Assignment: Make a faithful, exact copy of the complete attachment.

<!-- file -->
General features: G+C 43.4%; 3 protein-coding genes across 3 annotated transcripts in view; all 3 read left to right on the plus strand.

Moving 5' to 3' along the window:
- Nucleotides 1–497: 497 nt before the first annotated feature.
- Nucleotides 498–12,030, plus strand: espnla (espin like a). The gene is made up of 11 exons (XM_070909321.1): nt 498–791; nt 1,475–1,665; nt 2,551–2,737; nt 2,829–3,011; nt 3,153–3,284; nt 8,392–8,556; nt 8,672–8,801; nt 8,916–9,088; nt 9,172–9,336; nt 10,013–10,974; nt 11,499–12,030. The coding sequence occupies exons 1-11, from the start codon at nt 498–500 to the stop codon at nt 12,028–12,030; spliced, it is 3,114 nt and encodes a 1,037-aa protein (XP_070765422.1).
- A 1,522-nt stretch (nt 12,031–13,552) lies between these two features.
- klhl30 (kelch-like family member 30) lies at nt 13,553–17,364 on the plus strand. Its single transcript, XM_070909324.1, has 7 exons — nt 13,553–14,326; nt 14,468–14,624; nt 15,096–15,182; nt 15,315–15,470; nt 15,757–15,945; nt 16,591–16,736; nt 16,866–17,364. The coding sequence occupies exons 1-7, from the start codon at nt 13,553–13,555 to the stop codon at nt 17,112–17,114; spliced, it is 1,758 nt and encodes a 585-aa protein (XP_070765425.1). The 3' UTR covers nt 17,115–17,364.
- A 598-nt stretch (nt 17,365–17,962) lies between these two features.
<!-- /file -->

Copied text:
General features: G+C 43.4%; 3 protein-coding genes across 3 annotated transcripts in view; all 3 read left to right on the plus strand.

Moving 5' to 3' along the window:
- Nucleotides 1–497: 497 nt before the first annotated feature.
- Nucleotides 498–12,030, plus strand: espnla (espin like a). The gene is made up of 11 exons (XM_070909321.1): nt 498–791; nt 1,475–1,665; nt 2,551–2,737; nt 2,829–3,011; nt 3,153–3,284; nt 8,392–8,556; nt 8,672–8,801; nt 8,916–9,088; nt 9,172–9,336; nt 10,013–10,974; nt 11,499–12,030. The coding sequence occupies exons 1-11, from the start codon at nt 498–500 to the stop codon at nt 12,028–12,030; spliced, it is 3,114 nt and encodes a 1,037-aa protein (XP_070765422.1).
- A 1,522-nt stretch (nt 12,031–13,552) lies between these two features.
- klhl30 (kelch-like family member 30) lies at nt 13,553–17,364 on the plus strand. Its single transcript, XM_070909324.1, has 7 exons — nt 13,553–14,326; nt 14,468–14,624; nt 15,096–15,182; nt 15,315–15,470; nt 15,757–15,945; nt 16,591–16,736; nt 16,866–17,364. The coding sequence occupies exons 1-7, from the start codon at nt 13,553–13,555 to the stop codon at nt 17,112–17,114; spliced, it is 1,758 nt and encodes a 585-aa protein (XP_070765425.1). The 3' UTR covers nt 17,115–17,364.
- A 598-nt stretch (nt 17,365–17,962) lies between these two features.